July 18, 2013

Trying to stop grain engulfment accidents

Business keeps RES-Q on hand, just in case

By Amie Sites Pharos-Tribune

STAR CITY — Get trapped in a farm grain bin, and you’ve basically stepped into quicksand — the more you try to climb out, the faster you sink in.

A Star City business is training area first responders to use a new rescue device it purchased for just such an emergency.

Adam Peppers, safety director at Bonnell Grain Handling Inc., understands the importance of action during a life-threatening grain engulfment. That’s why Bonnell asked Safety and Technical Rescue Association, a nonprofit organization based in Michigan, to host a safety and rescue training session with a GSI RES-Q tube last fall.

Bonnell Grain Handling, owned by brothers Mark and Milo Bonnell, has been in business for 40 years and deals with grain handling equipment sales, service and construction.

“Corn acts as quicksand and the faster you fight the quicker you sink,” Peppers said.

The 60-inch rescue device is constructed to fit around an engulfment victim and shield him or her from further grain flow. It is located at Bonnell Grain Handling, Star City, and is available 24/7 for anyone trained to use it.

Peppers said local fire departments and personnel would be able to use the device if and when it’s needed.

Although the device hasn’t been used in a real-life situation, it was used in the training with SATRA.

In September, seven area fire departments attended a training session on how to use the device, Peppers said. Training led by Bill Harp, CEO of SATRA, included two hours of classroom work. After the classroom training, participants were given the opportunity to put on a lifeline and experience being chest-deep in grain while others were able to practice using the RES-Q tube, Harp said.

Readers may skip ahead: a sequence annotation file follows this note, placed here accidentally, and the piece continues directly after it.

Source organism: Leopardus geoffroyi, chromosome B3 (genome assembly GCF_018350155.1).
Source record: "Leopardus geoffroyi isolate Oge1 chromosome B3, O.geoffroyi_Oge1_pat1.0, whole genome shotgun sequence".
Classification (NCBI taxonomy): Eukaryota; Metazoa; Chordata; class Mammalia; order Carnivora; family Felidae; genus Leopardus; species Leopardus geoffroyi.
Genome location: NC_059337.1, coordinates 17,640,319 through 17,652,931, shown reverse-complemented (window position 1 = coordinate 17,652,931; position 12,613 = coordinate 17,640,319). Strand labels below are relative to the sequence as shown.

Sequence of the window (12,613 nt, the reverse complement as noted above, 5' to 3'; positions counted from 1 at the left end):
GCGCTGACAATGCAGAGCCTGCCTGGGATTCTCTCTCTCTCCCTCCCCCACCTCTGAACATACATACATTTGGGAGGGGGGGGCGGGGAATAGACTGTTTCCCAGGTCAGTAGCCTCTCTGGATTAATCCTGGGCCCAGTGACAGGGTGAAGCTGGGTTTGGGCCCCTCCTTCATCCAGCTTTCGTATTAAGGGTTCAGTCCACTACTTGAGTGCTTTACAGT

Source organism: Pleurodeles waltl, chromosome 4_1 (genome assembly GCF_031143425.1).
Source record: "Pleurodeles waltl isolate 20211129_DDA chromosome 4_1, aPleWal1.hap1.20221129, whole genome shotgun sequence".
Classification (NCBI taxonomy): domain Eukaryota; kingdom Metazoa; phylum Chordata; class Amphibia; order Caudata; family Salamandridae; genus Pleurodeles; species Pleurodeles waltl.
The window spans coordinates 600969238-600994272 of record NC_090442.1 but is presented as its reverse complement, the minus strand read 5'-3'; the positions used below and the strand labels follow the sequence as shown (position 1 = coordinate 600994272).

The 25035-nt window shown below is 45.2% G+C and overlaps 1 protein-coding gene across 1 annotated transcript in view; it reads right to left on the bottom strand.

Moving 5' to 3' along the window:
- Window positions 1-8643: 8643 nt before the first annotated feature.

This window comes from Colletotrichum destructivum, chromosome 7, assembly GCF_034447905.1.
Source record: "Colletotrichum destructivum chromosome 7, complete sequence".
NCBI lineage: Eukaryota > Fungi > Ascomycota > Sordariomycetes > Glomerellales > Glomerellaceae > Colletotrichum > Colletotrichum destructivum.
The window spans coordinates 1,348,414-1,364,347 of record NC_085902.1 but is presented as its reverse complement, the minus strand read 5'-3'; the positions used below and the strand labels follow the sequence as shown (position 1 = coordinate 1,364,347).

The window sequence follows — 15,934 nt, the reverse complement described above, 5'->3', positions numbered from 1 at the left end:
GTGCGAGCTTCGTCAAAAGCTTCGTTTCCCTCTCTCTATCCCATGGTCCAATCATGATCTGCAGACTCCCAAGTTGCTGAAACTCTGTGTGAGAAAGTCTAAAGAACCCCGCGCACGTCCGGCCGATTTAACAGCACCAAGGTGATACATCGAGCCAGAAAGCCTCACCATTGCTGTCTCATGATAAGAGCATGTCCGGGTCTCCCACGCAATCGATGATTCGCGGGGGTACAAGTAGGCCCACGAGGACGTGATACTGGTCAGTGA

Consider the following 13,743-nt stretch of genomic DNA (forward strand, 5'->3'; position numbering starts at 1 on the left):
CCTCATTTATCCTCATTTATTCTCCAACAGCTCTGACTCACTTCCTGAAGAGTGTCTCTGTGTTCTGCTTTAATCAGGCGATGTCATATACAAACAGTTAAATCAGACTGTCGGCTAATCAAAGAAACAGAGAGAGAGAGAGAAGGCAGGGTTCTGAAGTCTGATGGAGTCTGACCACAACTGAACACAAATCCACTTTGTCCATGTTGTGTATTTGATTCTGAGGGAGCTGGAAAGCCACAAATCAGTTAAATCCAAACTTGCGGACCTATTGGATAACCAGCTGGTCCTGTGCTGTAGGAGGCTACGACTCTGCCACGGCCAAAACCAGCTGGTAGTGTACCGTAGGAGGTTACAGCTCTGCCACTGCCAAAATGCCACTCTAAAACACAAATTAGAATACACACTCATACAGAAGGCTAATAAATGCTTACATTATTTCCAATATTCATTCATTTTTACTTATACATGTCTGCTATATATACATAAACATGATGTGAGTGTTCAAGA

Some local fire departments, including Lt. Rex Danely at the Cass County Fire District, went to train on the GSI RES-Q device.

Danely was one of several emergency personnel on scene last year when a Clymers farmworker was pulled from an 18th Street grain elevator using ropes and a large vacuum.

Education and prevention is the most important part in training to prevent engulfment that can end in fatality, said George Lovell, Chief Operations Officer with SATRA.

In 2008, there were 34 engulfments and 17 fatalities nationwide, Lovell said. The next year, 41 engulfments and 19 fatalities occurred. By 2012, those numbers droppped to 19 engulfments and eight fatalities.

The numbers have decreased in recent years, Lovell said, because “education is the key to the whole operation.”

“This is a farming community,” Danely said. “If you talk to most farmers, you’ll find out they did the same thing (climbed into grain bins) and probably didn’t realize they were putting their life in danger.”

The main reason Bonnell bought the device was because most fire departments in the area are volunteer-based and might not be able to afford the device, Peppers said. The 3-foot-wide, 5-foot-tall rescue device cost about $1,200, he said.

“If we can buy it and make it available to them, we hope it will help make it safer,” Peppers said.

Peppers hopes to host more training sessions. The biggest thing to note, for him, is that if it’s needed he’ll “let trained professionals use it.”

“It’s very easy to try to do the right thing and cause more damage,” Peppers said. “Grain entrapment is such a specialized type of rescue. It’s not hard to understand, but it requires training.”